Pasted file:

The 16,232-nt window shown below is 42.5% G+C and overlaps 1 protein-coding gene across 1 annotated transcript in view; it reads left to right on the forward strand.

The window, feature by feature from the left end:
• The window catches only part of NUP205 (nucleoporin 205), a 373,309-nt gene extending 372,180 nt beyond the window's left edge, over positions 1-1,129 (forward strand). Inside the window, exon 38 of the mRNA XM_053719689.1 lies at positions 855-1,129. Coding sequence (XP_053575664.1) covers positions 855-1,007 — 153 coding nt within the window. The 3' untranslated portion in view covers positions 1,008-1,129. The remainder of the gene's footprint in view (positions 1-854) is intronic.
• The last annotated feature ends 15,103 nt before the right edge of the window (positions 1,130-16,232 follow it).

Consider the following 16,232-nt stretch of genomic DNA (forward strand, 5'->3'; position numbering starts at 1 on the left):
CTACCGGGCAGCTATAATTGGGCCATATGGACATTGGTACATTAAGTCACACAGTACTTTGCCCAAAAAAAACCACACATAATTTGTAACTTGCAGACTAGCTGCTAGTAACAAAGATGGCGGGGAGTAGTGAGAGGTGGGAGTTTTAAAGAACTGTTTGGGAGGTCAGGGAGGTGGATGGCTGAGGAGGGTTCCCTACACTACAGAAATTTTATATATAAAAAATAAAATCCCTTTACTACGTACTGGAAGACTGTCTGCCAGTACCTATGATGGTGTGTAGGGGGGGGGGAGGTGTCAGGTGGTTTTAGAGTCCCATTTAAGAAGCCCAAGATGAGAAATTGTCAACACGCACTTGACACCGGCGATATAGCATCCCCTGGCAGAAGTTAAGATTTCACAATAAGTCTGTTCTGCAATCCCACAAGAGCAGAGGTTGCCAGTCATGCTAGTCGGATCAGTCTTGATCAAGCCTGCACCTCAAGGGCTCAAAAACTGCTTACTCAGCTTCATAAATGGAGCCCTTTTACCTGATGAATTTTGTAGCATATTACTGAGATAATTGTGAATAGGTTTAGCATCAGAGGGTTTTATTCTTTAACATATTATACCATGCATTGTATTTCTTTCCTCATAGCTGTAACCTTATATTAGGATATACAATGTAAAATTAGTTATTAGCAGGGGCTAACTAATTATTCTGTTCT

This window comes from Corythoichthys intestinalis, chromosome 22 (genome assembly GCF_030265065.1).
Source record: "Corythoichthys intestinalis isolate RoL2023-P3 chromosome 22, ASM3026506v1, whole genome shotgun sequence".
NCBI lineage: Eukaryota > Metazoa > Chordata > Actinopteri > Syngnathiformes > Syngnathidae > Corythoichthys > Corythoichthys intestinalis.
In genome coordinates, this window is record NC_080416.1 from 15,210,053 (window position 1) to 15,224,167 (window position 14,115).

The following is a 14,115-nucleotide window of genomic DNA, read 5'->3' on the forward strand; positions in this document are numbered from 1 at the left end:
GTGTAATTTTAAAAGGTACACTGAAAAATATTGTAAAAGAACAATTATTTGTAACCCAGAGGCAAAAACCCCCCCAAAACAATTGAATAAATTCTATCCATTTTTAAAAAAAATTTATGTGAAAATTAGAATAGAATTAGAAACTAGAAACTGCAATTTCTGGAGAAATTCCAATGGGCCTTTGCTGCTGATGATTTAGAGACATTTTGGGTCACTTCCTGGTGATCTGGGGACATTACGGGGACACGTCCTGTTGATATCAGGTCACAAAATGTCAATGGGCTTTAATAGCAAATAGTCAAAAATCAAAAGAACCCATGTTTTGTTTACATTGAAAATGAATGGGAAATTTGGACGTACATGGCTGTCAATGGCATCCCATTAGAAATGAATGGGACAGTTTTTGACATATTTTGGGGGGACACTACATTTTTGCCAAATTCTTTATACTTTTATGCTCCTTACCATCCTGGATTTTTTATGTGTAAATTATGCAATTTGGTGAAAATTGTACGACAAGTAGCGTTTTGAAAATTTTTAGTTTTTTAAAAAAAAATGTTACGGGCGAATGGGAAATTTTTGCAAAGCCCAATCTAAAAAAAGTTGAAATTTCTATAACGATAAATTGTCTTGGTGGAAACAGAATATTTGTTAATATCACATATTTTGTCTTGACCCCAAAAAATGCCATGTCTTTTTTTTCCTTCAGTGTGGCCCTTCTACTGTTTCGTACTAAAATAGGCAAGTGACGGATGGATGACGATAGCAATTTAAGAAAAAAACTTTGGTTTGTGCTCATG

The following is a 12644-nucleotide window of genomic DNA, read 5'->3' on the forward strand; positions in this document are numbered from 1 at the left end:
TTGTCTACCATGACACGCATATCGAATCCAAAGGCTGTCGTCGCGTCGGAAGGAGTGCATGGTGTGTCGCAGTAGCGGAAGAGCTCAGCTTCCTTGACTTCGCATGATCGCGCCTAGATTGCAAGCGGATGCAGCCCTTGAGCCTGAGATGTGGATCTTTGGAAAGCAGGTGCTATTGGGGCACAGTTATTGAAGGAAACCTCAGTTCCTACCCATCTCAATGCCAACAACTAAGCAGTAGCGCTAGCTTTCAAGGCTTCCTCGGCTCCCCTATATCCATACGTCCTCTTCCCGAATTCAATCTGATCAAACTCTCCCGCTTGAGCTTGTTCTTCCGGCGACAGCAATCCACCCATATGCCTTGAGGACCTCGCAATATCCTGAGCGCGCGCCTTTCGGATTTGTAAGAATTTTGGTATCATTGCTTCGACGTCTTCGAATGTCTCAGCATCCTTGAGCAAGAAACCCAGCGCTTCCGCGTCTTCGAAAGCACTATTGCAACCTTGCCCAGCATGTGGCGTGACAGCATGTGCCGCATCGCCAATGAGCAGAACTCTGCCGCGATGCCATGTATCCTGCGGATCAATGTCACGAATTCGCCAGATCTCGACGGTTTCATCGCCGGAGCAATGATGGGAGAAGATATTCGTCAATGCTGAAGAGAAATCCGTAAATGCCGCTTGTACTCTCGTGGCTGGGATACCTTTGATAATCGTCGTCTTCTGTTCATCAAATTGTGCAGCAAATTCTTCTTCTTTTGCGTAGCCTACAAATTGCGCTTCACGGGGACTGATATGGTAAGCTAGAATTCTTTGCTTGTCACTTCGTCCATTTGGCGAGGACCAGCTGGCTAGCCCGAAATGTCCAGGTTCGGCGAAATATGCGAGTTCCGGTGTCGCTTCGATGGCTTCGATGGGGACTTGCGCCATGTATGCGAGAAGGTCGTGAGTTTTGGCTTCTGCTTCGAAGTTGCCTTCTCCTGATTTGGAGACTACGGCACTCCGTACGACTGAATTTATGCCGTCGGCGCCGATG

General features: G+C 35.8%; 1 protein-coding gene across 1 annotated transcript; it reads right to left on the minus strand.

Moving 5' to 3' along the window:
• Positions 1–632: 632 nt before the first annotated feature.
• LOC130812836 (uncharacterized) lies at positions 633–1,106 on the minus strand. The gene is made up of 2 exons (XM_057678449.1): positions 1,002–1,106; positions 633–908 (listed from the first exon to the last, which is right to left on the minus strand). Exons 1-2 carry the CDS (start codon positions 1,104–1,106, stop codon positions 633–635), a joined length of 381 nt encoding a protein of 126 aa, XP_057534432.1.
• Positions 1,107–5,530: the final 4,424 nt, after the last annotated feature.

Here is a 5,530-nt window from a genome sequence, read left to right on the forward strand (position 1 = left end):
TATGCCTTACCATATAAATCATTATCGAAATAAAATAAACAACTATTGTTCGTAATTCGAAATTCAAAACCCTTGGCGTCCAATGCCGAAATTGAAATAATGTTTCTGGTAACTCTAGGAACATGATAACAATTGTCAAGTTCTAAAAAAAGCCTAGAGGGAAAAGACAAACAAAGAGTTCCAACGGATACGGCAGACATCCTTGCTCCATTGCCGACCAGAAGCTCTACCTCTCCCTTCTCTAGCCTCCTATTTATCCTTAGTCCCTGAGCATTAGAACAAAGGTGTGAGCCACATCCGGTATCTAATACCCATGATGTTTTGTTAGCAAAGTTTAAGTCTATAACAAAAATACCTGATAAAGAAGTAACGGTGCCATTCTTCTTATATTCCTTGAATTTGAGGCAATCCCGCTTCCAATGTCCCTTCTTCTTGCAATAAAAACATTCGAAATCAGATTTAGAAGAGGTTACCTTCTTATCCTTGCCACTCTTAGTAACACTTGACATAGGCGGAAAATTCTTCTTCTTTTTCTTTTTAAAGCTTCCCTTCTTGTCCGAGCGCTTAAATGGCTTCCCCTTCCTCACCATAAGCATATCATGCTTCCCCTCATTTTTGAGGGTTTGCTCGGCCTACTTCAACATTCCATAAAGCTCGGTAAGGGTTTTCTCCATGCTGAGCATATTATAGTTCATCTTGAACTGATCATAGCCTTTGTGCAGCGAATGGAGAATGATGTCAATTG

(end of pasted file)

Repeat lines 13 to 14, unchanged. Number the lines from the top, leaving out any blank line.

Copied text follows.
The following is a 12644-nucleotide window of genomic DNA, read 5'->3' on the forward strand; positions in this document are numbered from 1 at the left end:
TTGTCTACCATGACACGCATATCGAATCCAAAGGCTGTCGTCGCGTCGGAAGGAGTGCATGGTGTGTCGCAGTAGCGGAAGAGCTCAGCTTCCTTGACTTCGCATGATCGCGCCTAGATTGCAAGCGGATGCAGCCCTTGAGCCTGAGATGTGGATCTTTGGAAAGCAGGTGCTATTGGGGCACAGTTATTGAAGGAAACCTCAGTTCCTACCCATCTCAATGCCAACAACTAAGCAGTAGCGCTAGCTTTCAAGGCTTCCTCGGCTCCCCTATATCCATACGTCCTCTTCCCGAATTCAATCTGATCAAACTCTCCCGCTTGAGCTTGTTCTTCCGGCGACAGCAATCCACCCATATGCCTTGAGGACCTCGCAATATCCTGAGCGCGCGCCTTTCGGATTTGTAAGAATTTTGGTATCATTGCTTCGACGTCTTCGAATGTCTCAGCATCCTTGAGCAAGAAACCCAGCGCTTCCGCGTCTTCGAAAGCACTATTGCAACCTTGCCCAGCATGTGGCGTGACAGCATGTGCCGCATCGCCAATGAGCAGAACTCTGCCGCGATGCCATGTATCCTGCGGATCAATGTCACGAATTCGCCAGATCTCGACGGTTTCATCGCCGGAGCAATGATGGGAGAAGATATTCGTCAATGCTGAAGAGAAATCCGTAAATGCCGCTTGTACTCTCGTGGCTGGGATACCTTTGATAATCGTCGTCTTCTGTTCATCAAATTGTGCAGCAAATTCTTCTTCTTTTGCGTAGCCTACAAATTGCGCTTCACGGGGACTGATATGGTAAGCTAGAATTCTTTGCTTGTCACTTCGTCCATTTGGCGAGGACCAGCTGGCTAGCCCGAAATGTCCAGGTTCGGCGAAATATGCGAGTTCCGGTGTCGCTTCGATGGCTTCGATGGGGACTTGCGCCATGTATGCGAGAAGGTCGTGAGTTTTGGCTTCTGCTTCGAAGTTGCCTTCTCCTGATTTGGAGACTACGGCACTCCGTACGACTGAATTTATGCCGTCGGCGCCGATG